How secure is Face ID?
Apple’s description of enrollment and comparison is very similar to Touch ID. The enrollment sends data through a one-way channel to the Secure Enclave, a special tamper-resistant chip bound deeply inside the iPhone and iPad architecture that can only respond with limited information, such as confirming a match was made when unlocking for Apple Pay and the like. Secure Enclave also stores some other private information.
As a result, Apple doesn’t collect this information and process it centrally, nor does it store it on the device in a manner that can be retrieved by cracking a phone, a phone backup, or intercepting information to and from it.
However, the concern remains that, with proprietary technology under the control of Apple, a government could force changes that would pass or extract facial identification information, or perform comparisons with faces that a government is looking for.
In the current hardware architecture, however, that seems unlikely. Apple has engineered its systems so that there’s no reasonable way to rework it to change the flow of facial (or, with Touch ID, fingerprint) information to a different source. It would have to create a whole new kind of phone and new firmware.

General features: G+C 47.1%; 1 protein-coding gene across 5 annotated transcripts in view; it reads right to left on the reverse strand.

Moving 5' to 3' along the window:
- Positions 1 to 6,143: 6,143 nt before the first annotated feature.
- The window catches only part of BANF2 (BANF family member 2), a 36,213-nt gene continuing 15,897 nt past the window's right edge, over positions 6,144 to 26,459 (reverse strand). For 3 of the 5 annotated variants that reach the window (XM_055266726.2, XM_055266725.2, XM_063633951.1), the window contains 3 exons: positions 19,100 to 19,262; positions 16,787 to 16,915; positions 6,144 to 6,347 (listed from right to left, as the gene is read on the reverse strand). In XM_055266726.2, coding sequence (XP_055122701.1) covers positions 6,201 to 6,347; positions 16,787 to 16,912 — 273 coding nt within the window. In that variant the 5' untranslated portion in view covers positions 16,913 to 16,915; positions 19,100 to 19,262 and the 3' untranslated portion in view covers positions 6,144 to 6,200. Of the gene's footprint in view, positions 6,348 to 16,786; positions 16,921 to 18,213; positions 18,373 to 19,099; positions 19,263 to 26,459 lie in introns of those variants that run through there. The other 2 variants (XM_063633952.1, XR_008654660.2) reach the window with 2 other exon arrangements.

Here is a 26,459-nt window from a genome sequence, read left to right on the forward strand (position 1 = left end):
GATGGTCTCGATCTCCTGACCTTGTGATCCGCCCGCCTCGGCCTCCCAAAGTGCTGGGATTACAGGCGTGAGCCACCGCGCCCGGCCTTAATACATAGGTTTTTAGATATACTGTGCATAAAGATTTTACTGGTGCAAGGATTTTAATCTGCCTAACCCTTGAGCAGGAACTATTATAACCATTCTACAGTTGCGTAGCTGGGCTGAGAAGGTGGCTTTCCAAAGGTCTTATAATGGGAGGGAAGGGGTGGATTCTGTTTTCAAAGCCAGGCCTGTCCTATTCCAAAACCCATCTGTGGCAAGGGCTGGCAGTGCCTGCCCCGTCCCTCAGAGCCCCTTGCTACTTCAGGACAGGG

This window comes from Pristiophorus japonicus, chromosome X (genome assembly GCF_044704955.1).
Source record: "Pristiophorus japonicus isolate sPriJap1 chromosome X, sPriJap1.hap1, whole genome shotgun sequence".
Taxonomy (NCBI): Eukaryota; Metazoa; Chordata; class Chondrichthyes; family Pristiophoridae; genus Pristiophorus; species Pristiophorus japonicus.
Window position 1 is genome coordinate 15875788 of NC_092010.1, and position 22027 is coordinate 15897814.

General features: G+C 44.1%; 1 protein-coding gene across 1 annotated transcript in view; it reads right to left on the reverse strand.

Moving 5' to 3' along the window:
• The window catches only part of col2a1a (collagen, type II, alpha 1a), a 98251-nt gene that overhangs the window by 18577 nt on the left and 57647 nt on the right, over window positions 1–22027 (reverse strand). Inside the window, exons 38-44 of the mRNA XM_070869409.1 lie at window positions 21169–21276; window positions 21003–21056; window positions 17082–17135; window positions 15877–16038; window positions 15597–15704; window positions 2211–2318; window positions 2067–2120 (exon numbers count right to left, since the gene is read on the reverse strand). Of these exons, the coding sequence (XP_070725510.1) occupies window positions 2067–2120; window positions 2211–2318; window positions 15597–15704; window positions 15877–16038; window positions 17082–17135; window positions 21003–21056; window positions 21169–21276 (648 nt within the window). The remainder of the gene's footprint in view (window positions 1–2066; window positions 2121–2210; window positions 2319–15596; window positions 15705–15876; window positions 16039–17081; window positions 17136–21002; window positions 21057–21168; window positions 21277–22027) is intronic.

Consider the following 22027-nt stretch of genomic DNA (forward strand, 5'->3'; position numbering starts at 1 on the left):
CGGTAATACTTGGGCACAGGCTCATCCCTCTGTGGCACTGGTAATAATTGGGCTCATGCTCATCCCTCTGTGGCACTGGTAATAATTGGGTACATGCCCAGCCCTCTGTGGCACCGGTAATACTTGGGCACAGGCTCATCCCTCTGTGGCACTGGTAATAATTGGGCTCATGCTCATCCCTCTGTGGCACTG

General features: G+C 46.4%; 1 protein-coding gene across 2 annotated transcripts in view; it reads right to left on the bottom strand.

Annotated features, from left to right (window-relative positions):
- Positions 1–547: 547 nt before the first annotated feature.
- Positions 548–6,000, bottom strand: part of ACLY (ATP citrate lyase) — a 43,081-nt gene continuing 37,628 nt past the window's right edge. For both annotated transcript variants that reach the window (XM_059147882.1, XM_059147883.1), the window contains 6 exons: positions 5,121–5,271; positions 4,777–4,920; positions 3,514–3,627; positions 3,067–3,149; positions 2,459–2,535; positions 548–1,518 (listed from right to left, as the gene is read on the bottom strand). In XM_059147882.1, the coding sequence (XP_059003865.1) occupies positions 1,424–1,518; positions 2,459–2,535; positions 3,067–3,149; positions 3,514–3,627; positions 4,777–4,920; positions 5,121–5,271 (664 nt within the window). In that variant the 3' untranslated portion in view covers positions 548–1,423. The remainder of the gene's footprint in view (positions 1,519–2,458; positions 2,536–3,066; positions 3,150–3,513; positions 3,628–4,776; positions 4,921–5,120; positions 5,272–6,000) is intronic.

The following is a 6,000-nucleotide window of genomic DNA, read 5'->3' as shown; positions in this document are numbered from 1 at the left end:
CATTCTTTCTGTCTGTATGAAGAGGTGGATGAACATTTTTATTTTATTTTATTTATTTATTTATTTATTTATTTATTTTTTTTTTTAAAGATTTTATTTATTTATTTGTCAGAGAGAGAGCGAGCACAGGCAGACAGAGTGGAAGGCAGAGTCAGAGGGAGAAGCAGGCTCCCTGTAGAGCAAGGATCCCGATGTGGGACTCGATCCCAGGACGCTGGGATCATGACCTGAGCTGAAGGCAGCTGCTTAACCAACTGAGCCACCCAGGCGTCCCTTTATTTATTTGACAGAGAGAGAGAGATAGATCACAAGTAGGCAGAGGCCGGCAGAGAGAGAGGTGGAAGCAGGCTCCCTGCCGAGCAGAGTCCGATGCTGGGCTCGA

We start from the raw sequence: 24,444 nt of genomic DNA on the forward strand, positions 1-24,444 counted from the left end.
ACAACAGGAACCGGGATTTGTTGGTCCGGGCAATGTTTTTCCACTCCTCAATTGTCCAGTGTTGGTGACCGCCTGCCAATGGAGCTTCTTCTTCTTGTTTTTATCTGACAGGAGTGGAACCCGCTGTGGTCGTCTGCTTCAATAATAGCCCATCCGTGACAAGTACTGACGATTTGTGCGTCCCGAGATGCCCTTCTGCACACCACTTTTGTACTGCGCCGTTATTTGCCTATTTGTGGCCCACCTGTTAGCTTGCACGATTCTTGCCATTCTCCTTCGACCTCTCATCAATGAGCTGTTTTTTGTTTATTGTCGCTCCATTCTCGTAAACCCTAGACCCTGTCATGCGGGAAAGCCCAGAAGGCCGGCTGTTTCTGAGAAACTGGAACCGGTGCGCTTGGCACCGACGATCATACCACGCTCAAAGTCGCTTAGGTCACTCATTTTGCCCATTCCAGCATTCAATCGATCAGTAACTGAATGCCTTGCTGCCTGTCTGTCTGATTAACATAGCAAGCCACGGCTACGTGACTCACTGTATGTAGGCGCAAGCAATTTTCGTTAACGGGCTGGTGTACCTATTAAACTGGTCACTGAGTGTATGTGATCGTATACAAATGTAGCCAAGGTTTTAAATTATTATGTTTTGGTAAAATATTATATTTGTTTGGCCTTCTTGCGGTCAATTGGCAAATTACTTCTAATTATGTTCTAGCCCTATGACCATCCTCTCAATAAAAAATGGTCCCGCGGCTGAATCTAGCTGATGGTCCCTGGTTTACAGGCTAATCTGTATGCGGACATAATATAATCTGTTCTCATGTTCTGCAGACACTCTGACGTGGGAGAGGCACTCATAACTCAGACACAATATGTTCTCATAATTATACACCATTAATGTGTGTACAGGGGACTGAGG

Apple notes that developers can create encryption keys protected by Face ID that are stored in an iPhone X’s Secure Enclave. These keys can be used by the developer’s app entirely within the Secure Enclave, performing operations that are as protected as Apple Pay and biometric identification. It will be interesting to see how developers make us of this additional security level. (It doesn’t seem as if this is an option for Touch ID.)
Can someone fool Face ID?
The answer should be no, based on the approach Apple has taken: number of data points, use of infrared scanning, and attention awareness. With other systems, people have used photographs, plaster models, and other approaches that Face ID would seemingly resist. A plaster model doesn’t offer the same reflection as a 100 percent identical human face, because infrared reflects off living skin differently than off an inanimate material.
Apple says in its white paper that it introduces randomness to make it even more difficult. The sequence of 2D infrared scans and depth-map dot captures are sent in a random order, and the project dot-pattern is both random and unique for each device. This makes it harder for an attacker to use predictable elements to dupe a scanner—or they might succeed in fooling an iPhone X in their possession, but fail with any other iPhone X out there.
The Face ID security white paper notes in passing that while there’s a primary neural network that performs identification, a second neural network checks against spoofing, looking out for telltales of photos and masks.
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